"Judgments recovered in any court shall draw interest at the rate of 9% per annum from the date of the judgment until satisfied *** When judgment is entered upon any award, report or verdict, interest shall be computed at the above rate, from the time when made or rendered to the time of entering judgment upon the same, and included in the judgment. Interest shall be computed and charged only on the unsatisfied portion of the judgment as it exists from time to time. The judgment debtor may by tender of payment of judgment, costs and interest accrued to the date of tender, stop the further accrual of interest on such judgment notwithstanding the prosecution of an appeal, or other steps to reverse, vacate or modify the judgment." (Emphasis added.) 735 ILCS 5/2-1303 (West 2008).


¶ 21 A claimant in a workers' compensation case is entitled to section 2-1303 interest when the arbitrator's award or Commission's decision is reduced to an enforceable judgment. Sunrise

Assisted Living, 2015 IL App (2d) 140037, ¶¶ 32, 35. Where judgment is entered following the grant of a claimant's section 19(g) petition, interest may be properly awarded from the date of the arbitrator's award or Commission's decision through the judgment date and on any prospective payments due pursuant to the section 19(g) judgment. Id. ¶ 33. Contrary to Martinez's claim, nothing in section 2-1303 permits the imposition of interest where an enforceable judgment has not and will not be entered.

¶ 22 The cases Martinez relies on to support the award of section 2-1303 interest are readily distinguishable because post-judgment interest was awarded following the claimant's filing and the grant of a section 19(g) petition. Bray v. The Industrial Comm'n, 161 Ill. App. 3d 87, 90 (1987), Ballard v. The Industrial Comm'n, 172 Ill. App. 3d 41, 43 (1988). But the cases do not support Martinez's position that section 2-1303 interest may be imposed without the entry of a judgment. Indeed, this court in Bray explained the applicability of the two interest sections-19(n) and 2-1303-following section 19(n)'s enactment in 1975 and stated that "[n]othing in section 19(n) suggests a change in applicability of the present interest statute, section 2-1303, to judgments on Industrial Commission awards as opposed to the awards which are now covered in section 19(n)." Bray, 161 Ill. App. 3d at 93; see also Ballard, 172 Ill. App. 3d at 45. Accordingly, in the absence of an enforceable judgment, section 19(n) provides the applicable rate of interest accruing from the date of the arbitrator's award.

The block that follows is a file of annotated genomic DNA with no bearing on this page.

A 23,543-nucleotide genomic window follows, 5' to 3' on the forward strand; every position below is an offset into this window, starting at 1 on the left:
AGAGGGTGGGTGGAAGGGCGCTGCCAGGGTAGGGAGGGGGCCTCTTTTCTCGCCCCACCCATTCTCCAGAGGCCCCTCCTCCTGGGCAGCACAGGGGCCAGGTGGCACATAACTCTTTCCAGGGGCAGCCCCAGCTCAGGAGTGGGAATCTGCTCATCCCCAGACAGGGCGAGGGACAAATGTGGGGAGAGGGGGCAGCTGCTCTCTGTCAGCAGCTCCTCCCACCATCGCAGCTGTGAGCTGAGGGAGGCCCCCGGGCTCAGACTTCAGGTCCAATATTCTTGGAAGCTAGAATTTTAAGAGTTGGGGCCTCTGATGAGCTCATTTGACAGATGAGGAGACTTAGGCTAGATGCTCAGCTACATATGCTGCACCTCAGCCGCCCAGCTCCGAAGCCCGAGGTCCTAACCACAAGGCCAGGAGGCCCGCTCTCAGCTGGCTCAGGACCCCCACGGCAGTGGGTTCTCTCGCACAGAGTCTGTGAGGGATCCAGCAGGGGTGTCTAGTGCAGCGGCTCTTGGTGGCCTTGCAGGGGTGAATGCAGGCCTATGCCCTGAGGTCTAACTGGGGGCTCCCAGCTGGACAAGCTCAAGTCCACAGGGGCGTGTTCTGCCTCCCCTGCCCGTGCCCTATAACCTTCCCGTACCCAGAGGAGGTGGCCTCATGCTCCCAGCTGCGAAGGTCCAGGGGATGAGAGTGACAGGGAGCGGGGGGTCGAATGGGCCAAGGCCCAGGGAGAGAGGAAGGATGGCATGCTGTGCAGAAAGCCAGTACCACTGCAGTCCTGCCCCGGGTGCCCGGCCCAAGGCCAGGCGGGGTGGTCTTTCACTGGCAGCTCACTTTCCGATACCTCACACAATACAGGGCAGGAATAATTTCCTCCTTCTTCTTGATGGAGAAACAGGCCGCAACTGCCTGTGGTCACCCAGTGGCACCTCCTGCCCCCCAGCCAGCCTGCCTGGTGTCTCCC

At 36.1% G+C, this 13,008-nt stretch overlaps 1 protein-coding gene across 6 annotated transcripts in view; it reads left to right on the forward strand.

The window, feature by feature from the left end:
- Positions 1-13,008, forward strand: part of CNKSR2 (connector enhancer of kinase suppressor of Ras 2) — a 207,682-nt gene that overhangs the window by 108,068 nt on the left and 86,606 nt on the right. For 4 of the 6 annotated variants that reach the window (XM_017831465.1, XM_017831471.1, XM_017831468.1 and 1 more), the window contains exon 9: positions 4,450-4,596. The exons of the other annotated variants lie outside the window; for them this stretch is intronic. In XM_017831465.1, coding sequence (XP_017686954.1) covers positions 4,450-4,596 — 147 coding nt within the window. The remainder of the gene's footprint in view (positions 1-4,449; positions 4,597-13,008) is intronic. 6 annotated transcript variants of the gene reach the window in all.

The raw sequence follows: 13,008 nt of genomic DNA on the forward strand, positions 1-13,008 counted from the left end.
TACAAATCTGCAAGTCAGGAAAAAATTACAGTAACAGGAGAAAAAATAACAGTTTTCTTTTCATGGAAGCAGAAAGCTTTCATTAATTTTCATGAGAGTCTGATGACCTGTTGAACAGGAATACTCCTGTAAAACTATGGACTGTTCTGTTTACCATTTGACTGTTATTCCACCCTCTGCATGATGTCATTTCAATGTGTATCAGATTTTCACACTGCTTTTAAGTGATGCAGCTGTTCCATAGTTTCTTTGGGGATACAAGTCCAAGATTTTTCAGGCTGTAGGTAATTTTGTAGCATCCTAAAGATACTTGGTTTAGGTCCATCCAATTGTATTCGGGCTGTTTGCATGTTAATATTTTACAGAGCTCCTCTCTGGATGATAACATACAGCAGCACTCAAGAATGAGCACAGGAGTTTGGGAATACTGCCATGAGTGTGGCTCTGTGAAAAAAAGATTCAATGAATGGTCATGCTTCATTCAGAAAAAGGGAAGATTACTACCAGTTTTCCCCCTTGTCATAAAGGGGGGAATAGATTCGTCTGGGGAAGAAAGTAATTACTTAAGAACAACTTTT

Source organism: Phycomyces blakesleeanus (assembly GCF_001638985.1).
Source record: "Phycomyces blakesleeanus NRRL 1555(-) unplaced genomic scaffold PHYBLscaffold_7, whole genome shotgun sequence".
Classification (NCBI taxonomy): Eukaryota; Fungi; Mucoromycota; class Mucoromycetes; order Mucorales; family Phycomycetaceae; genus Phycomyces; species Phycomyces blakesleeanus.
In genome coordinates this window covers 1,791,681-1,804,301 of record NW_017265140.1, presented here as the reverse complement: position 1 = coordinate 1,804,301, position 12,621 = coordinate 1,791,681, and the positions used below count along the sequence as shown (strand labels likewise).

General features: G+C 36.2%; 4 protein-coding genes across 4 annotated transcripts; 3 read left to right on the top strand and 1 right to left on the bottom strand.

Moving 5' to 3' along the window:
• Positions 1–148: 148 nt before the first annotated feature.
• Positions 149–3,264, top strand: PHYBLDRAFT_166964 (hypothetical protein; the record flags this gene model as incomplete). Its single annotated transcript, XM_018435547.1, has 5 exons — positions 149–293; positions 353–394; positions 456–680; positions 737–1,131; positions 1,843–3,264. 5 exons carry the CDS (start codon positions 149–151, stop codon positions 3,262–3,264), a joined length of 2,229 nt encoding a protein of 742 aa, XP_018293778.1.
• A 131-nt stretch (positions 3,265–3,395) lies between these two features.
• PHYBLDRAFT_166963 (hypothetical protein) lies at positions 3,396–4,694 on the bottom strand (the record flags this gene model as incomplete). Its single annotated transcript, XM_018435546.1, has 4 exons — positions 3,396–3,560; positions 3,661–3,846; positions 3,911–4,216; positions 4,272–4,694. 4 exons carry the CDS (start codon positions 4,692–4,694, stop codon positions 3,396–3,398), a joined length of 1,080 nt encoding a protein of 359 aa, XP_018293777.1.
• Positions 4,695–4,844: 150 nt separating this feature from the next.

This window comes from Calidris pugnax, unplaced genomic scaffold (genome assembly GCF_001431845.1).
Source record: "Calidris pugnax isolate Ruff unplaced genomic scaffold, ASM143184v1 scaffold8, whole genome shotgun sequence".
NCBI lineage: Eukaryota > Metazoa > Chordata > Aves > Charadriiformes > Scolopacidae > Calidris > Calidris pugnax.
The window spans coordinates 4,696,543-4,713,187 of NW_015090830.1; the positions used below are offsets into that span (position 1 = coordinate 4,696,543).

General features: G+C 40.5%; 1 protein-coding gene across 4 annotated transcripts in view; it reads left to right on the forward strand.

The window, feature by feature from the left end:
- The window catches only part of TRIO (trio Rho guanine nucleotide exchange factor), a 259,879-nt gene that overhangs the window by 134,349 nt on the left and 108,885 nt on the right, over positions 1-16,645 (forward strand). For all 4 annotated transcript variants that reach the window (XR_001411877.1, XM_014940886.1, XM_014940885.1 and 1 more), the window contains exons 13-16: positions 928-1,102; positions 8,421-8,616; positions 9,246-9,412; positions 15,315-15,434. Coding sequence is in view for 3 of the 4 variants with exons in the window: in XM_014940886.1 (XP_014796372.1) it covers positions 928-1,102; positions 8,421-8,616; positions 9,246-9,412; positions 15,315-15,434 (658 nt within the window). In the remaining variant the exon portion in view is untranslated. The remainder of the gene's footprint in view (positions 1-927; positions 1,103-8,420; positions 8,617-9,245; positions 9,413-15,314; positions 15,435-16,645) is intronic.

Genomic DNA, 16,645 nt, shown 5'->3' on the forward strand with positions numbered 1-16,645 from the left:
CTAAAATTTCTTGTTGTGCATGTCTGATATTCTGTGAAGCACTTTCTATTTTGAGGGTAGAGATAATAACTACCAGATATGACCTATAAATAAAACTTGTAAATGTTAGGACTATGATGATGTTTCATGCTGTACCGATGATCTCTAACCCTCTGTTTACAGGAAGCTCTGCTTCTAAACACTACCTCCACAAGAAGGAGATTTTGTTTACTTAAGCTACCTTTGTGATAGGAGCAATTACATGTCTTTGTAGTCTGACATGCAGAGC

¶ 23 Here, R.G. Construction's full payment of what was owed under the Commission's decision, including section 19(n) interest, before Martinez filed his section 19(g) petition and without entry of a judgment bars post-judgment interest under section 2-1303. Sunrise Assisted Living, 2015 IL App (2d) 140037, ¶ 32. Consequently, the circuit court did not err in finding that Martinez was not entitled to section 2-1303 interest.

¶ 24 Affirmed.